While headlines about tanking stocks probably scare new investors from taking the plunge, it's actually the perfect time for investors who have been thinking about taking a position in the stock market to finally make a move. Read on about why -- and how to make it work.

Buy low, sell high

This is the very foundation of good investing. So, while the economy is unraveling and stock prices are plunging, don't get too nervous -- it's the opportunity you've been waiting for to purchase quality stocks at low prices.

Someone "planting" saplings in jars of coins

Image source: Getty images.

Companies such as Nike (NKE 0.58%), Coca-Cola (KO -0.61%), and Disney (DIS 1.62%) have rewarded their shareholders with high returns over time, and now you can scoop them up at their lowest prices in years. Disney's and Coke's share prices haven't been this low in more than five years, but look how much they've returned over the 10-year period between March 2009, after the last market crash, and March 2019:





Return (March 2009 - March 2019)




Data source: Ycharts.

And for readers who are thinking, "But didn't they all just lose that?" Check out those returns from March 2009 through today:





Return (March 2009 - March 2020)




Data source: Ycharts.

Despite this market setback, investors who bought after the financial crisis and held are still way up.

Don't look for the next big thing

This is the way to steady and long-term investing success. When the dot-com bubble burst, many shareholders were left with nothing, having burned their cash in investments in companies that had a lot of hype but little revenue and no bottom line. Don't expect to find the next big secret and make a windfall.

You're investing in companies, and that's the key to building wealth over time. The companies I mentioned above all have proven track records of creating revenue with solid business platforms and holding themselves accountable to shareholders.

Start small

Since you probably won't be seeing high returns on your stock picks in the coming months, get in slowly. In the current situation, people need to be sure they will have income over the next few months to cover basic necessities. If you have cash to invest, buy a little bit at a time, and see how the market plays out over the next few months instead of throwing a lot into an uncertain market all at once.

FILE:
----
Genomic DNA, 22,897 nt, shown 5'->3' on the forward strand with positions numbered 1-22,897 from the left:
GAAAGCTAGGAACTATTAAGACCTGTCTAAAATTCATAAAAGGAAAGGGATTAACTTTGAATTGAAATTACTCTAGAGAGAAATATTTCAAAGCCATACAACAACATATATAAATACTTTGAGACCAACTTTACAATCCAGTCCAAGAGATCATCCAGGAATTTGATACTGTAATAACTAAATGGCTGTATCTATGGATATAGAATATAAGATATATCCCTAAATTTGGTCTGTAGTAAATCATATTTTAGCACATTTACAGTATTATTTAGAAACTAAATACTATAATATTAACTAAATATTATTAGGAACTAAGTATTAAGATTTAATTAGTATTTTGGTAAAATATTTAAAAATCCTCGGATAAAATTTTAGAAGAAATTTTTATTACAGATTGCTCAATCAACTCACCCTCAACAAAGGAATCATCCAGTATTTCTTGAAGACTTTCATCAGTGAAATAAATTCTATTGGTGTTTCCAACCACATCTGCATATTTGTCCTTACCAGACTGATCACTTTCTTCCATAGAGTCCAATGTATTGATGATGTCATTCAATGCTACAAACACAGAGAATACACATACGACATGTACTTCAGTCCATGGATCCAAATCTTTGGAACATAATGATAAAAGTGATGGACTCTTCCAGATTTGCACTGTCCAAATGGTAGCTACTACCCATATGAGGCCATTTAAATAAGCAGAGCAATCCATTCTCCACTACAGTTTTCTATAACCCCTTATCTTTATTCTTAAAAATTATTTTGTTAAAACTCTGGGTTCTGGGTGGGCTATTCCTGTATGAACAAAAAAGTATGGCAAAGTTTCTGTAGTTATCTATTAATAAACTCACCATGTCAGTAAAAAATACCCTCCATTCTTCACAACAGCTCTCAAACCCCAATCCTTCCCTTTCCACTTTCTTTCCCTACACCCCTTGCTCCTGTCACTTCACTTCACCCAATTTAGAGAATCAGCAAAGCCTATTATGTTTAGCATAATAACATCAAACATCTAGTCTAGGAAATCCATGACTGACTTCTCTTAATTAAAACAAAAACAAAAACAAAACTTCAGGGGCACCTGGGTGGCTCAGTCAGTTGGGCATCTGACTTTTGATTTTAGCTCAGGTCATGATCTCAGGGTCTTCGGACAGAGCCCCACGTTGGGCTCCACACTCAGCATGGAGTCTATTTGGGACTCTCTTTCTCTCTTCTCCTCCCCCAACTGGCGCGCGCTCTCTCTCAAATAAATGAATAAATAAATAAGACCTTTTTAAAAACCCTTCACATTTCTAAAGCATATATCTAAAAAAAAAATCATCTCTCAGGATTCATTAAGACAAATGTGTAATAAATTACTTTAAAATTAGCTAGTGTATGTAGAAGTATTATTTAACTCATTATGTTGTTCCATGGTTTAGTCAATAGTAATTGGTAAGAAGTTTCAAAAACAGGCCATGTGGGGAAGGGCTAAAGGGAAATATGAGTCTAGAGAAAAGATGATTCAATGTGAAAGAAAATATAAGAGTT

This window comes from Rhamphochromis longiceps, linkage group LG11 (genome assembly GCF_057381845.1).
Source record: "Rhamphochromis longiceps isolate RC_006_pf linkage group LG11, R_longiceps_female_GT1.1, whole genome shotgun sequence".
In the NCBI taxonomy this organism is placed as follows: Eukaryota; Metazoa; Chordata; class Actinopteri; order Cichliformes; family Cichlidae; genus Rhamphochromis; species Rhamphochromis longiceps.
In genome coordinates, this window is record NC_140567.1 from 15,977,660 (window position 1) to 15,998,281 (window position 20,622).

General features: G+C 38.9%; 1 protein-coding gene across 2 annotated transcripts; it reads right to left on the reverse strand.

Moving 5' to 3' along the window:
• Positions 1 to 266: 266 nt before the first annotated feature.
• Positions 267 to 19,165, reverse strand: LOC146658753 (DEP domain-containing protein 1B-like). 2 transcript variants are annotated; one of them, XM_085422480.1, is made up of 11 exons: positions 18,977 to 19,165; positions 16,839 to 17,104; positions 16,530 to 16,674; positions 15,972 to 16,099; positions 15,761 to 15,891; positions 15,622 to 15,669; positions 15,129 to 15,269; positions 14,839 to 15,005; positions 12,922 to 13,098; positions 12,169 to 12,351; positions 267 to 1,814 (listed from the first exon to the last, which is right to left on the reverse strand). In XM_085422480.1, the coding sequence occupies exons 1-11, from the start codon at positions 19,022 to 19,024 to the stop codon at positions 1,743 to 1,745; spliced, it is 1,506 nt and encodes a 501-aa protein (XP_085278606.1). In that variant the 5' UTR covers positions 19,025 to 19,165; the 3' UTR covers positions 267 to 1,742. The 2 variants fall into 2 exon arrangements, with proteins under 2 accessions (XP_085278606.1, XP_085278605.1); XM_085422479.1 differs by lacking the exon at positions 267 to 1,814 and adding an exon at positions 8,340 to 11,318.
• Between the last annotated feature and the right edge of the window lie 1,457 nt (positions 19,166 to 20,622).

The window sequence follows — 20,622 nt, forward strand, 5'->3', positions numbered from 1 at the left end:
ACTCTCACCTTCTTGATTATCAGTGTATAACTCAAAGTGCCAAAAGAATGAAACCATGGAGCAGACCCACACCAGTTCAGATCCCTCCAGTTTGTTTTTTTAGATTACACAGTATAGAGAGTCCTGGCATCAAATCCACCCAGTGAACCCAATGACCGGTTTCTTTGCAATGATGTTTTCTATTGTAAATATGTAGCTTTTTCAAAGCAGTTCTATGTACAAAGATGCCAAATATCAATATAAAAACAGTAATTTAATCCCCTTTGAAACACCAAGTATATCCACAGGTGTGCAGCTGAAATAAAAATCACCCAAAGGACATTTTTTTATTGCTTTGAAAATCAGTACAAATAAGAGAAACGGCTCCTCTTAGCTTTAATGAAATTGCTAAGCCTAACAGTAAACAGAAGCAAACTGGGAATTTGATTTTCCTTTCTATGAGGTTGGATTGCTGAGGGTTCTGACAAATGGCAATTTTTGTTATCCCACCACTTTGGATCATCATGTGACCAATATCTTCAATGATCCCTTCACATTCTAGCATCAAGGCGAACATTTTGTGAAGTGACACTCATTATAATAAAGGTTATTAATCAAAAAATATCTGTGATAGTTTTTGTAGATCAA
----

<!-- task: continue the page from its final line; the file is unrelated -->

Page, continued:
It can be crushing for investors to see portions of their retirement funds disappear into thin air, so remember, it's just on paper. The prices will almost certainly go up again, and if your retirement is still far beyond the horizon, today's declines aren't even harmful. The Dow dropped 10 years ago, and 20 years ago, and it always came back stronger. 

Don't try to time the market

Yes, there have been years that the Dow closed out with a high return, such as 2019. And if we were all prophets, we'd know exactly when to pull out our cash for maximum returns. But we're not, and short of some speculative traders and lucky investors, we shouldn't be thinking about timing the market. After all, over time even several years of bad performance have difficulty suppressing the long-term wealth creation of the stock market.

Consider the Dow's returns over these periods:

Metric Year-to-Date 3-year 5-year 10-year
Trailing return (35)% (10)% 3% 72%

Data source: YCharts.

Don't be discouraged if returns are poor in the near-term. My favorite professor's directive was always to believe in the market. The market will return you money over time. Just don't expect too much too soon. If you happen to see big gains early, great. But it's nearly impossible to time the market.

Prepare for volatility

While this is a great chance to buy stocks, keep in mind that because of the nature of the current financial situation, new investors might be in for a roller-coaster ride. No one can know the precise moment of the bottom-out, so it's likely everyone will see some short-term losses.

Investing in the stock market can be exciting and make people richer. Starting now can increase your long-term returns.